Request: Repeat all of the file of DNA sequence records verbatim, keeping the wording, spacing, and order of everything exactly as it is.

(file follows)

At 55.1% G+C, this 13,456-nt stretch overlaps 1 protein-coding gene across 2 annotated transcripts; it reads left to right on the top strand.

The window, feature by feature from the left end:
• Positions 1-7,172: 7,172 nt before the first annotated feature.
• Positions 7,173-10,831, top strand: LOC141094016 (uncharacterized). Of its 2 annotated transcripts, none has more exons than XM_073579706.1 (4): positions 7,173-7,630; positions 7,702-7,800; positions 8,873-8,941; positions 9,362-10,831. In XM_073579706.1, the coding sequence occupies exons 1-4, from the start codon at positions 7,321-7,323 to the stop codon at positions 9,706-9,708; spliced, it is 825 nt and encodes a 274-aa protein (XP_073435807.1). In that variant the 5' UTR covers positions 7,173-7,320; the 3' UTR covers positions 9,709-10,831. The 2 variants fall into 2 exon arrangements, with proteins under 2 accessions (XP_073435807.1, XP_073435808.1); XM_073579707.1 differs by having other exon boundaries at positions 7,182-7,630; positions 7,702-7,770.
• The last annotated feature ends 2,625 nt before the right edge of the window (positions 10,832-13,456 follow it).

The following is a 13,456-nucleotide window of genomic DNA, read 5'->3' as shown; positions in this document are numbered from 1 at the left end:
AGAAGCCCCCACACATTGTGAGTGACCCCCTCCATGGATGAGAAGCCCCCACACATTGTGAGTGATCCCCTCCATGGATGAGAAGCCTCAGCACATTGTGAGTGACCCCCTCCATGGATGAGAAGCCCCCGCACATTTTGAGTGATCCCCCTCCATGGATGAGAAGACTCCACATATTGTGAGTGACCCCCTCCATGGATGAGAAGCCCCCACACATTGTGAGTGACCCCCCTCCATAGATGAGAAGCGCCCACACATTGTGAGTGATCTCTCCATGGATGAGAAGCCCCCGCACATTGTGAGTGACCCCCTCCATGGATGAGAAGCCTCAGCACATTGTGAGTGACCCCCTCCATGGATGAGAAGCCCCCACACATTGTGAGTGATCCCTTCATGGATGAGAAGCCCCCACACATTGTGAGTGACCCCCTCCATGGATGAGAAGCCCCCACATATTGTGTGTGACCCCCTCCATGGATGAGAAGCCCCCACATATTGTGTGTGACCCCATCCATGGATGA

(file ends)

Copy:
At 55.1% G+C, this 13,456-nt stretch overlaps 1 protein-coding gene across 2 annotated transcripts; it reads left to right on the top strand.

The window, feature by feature from the left end:
• Positions 1-7,172: 7,172 nt before the first annotated feature.
• Positions 7,173-10,831, top strand: LOC141094016 (uncharacterized). Of its 2 annotated transcripts, none has more exons than XM_073579706.1 (4): positions 7,173-7,630; positions 7,702-7,800; positions 8,873-8,941; positions 9,362-10,831. In XM_073579706.1, the coding sequence occupies exons 1-4, from the start codon at positions 7,321-7,323 to the stop codon at positions 9,706-9,708; spliced, it is 825 nt and encodes a 274-aa protein (XP_073435807.1). In that variant the 5' UTR covers positions 7,173-7,320; the 3' UTR covers positions 9,709-10,831. The 2 variants fall into 2 exon arrangements, with proteins under 2 accessions (XP_073435807.1, XP_073435808.1); XM_073579707.1 differs by having other exon boundaries at positions 7,182-7,630; positions 7,702-7,770.
• The last annotated feature ends 2,625 nt before the right edge of the window (positions 10,832-13,456 follow it).

The following is a 13,456-nucleotide window of genomic DNA, read 5'->3' as shown; positions in this document are numbered from 1 at the left end:
AGAAGCCCCCACACATTGTGAGTGACCCCCTCCATGGATGAGAAGCCCCCACACATTGTGAGTGATCCCCTCCATGGATGAGAAGCCTCAGCACATTGTGAGTGACCCCCTCCATGGATGAGAAGCCCCCGCACATTTTGAGTGATCCCCCTCCATGGATGAGAAGACTCCACATATTGTGAGTGACCCCCTCCATGGATGAGAAGCCCCCACACATTGTGAGTGACCCCCCTCCATAGATGAGAAGCGCCCACACATTGTGAGTGATCTCTCCATGGATGAGAAGCCCCCGCACATTGTGAGTGACCCCCTCCATGGATGAGAAGCCTCAGCACATTGTGAGTGACCCCCTCCATGGATGAGAAGCCCCCACACATTGTGAGTGATCCCTTCATGGATGAGAAGCCCCCACACATTGTGAGTGACCCCCTCCATGGATGAGAAGCCCCCACATATTGTGTGTGACCCCCTCCATGGATGAGAAGCCCCCACATATTGTGTGTGACCCCATCCATGGATGA